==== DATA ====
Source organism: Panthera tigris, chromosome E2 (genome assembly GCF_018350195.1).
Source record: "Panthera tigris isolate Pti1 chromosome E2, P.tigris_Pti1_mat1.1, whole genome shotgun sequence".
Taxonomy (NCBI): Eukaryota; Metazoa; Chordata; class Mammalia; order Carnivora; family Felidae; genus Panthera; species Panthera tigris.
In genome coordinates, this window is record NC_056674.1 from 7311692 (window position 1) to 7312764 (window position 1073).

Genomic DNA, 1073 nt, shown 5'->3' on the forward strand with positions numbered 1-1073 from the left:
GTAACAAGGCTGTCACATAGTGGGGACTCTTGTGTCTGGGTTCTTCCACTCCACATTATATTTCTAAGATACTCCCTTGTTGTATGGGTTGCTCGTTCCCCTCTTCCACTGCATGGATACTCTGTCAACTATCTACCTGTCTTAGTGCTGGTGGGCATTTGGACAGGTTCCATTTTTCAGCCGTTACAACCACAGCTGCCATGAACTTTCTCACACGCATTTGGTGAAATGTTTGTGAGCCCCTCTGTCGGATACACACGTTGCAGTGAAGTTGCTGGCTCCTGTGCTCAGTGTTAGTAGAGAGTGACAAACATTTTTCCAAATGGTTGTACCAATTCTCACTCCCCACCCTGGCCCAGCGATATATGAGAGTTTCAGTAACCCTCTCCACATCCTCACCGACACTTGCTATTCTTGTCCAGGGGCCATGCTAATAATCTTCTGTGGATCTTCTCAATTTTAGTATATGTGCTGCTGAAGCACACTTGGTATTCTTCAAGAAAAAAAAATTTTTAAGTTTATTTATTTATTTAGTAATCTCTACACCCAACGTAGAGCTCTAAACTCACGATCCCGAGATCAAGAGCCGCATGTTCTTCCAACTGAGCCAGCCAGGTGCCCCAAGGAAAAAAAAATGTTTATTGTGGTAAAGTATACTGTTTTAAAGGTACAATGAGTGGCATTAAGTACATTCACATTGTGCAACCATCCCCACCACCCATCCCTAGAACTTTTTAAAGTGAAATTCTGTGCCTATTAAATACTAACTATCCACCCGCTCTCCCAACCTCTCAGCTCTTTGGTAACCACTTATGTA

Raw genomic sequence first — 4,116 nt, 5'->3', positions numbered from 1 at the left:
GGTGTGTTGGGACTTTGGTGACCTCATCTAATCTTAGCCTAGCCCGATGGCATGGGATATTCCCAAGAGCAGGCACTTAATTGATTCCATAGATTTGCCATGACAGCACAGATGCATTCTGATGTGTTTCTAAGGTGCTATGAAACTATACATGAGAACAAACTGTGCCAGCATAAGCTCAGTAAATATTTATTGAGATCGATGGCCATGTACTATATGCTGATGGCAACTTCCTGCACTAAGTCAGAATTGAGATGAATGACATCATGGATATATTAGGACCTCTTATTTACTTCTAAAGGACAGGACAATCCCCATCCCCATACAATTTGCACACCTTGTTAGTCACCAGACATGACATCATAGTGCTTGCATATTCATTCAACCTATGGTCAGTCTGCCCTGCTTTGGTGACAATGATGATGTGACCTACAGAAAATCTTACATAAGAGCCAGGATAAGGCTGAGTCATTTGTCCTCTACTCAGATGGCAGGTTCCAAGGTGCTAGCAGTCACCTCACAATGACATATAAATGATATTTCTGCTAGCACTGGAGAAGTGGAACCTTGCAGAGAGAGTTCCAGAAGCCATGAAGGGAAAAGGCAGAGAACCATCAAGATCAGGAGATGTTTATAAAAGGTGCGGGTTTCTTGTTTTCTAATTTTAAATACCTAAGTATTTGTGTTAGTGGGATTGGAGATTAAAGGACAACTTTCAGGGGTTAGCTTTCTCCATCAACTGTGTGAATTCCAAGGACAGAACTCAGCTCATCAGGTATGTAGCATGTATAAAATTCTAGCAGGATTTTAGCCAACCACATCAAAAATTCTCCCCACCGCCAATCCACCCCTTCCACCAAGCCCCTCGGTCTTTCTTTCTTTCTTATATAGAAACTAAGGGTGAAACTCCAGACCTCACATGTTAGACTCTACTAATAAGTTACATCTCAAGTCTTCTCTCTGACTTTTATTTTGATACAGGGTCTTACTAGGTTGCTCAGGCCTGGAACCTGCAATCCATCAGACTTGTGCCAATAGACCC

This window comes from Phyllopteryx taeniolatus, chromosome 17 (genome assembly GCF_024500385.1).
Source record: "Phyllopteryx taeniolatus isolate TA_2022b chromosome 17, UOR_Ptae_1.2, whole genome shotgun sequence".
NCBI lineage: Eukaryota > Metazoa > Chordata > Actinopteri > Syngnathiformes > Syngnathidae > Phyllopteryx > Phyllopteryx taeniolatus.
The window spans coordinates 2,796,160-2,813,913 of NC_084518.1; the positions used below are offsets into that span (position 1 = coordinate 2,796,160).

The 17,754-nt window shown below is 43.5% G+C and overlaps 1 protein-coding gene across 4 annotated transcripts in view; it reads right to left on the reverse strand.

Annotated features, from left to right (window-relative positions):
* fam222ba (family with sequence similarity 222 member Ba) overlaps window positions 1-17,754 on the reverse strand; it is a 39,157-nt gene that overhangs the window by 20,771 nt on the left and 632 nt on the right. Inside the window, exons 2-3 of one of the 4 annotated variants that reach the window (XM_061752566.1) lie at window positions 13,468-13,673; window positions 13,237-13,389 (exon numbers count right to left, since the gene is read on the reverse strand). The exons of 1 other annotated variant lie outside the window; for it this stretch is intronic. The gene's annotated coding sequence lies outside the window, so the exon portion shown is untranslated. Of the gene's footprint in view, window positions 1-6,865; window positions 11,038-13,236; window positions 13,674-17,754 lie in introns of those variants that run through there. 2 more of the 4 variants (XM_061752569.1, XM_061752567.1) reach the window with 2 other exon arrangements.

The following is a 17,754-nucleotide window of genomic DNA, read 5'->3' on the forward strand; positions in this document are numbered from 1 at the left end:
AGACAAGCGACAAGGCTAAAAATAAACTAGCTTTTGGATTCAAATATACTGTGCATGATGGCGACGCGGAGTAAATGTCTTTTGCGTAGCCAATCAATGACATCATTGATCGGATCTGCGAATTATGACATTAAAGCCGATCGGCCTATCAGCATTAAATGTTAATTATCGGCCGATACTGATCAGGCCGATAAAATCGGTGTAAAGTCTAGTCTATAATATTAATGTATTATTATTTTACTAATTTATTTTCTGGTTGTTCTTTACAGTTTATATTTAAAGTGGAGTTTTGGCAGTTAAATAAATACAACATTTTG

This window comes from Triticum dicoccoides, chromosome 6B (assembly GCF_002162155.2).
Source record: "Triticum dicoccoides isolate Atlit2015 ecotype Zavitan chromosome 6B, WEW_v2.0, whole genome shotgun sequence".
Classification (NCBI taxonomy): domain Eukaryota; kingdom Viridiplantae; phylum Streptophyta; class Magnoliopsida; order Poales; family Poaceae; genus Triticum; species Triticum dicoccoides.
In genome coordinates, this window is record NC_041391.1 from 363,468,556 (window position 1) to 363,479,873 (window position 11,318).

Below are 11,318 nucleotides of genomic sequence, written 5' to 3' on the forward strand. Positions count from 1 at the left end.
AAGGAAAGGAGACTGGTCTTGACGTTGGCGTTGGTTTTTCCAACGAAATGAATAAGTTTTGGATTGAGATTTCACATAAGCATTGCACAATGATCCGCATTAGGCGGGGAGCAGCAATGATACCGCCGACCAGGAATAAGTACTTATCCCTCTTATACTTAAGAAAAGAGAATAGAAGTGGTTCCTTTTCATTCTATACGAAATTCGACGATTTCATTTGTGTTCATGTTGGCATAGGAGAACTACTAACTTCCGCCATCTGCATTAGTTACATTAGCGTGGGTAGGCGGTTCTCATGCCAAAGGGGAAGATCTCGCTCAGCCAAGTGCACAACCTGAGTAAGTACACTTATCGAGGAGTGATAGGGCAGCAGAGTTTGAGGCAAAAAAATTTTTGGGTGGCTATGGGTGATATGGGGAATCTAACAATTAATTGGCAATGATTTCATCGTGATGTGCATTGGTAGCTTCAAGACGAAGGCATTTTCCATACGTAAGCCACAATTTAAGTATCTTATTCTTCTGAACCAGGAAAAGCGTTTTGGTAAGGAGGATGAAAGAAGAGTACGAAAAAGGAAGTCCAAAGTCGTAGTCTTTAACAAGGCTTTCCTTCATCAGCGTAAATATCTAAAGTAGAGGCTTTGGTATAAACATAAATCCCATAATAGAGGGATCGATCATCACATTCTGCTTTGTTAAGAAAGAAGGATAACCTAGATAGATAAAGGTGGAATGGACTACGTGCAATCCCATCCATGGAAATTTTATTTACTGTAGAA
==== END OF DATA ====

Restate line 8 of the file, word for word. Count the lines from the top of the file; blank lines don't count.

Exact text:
GGTGTGTTGGGACTTTGGTGACCTCATCTAATCTTAGCCTAGCCCGATGGCATGGGATATTCCCAAGAGCAGGCACTTAATTGATTCCATAGATTTGCCATGACAGCACAGATGCATTCTGATGTGTTTCTAAGGTGCTATGAAACTATACATGAGAACAAACTGTGCCAGCATAAGCTCAGTAAATATTTATTGAGATCGATGGCCATGTACTATATGCTGATGGCAACTTCCTGCACTAAGTCAGAATTGAGATGAATGACATCATGGATATATTAGGACCTCTTATTTACTTCTAAAGGACAGGACAATCCCCATCCCCATACAATTTGCACACCTTGTTAGTCACCAGACATGACATCATAGTGCTTGCATATTCATTCAACCTATGGTCAGTCTGCCCTGCTTTGGTGACAATGATGATGTGACCTACAGAAAATCTTACATAAGAGCCAGGATAAGGCTGAGTCATTTGTCCTCTACTCAGATGGCAGGTTCCAAGGTGCTAGCAGTCACCTCACAATGACATATAAATGATATTTCTGCTAGCACTGGAGAAGTGGAACCTTGCAGAGAGAGTTCCAGAAGCCATGAAGGGAAAAGGCAGAGAACCATCAAGATCAGGAGATGTTTATAAAAGGTGCGGGTTTCTTGTTTTCTAATTTTAAATACCTAAGTATTTGTGTTAGTGGGATTGGAGATTAAAGGACAACTTTCAGGGGTTAGCTTTCTCCATCAACTGTGTGAATTCCAAGGACAGAACTCAGCTCATCAGGTATGTAGCATGTATAAAATTCTAGCAGGATTTTAGCCAACCACATCAAAAATTCTCCCCACCGCCAATCCACCCCTTCCACCAAGCCCCTCGGTCTTTCTTTCTTTCTTATATAGAAACTAAGGGTGAAACTCCAGACCTCACATGTTAGACTCTACTAATAAGTTACATCTCAAGTCTTCTCTCTGACTTTTATTTTGATACAGGGTCTTACTAGGTTGCTCAGGCCTGGAACCTGCAATCCATCAGACTTGTGCCAATAGACCC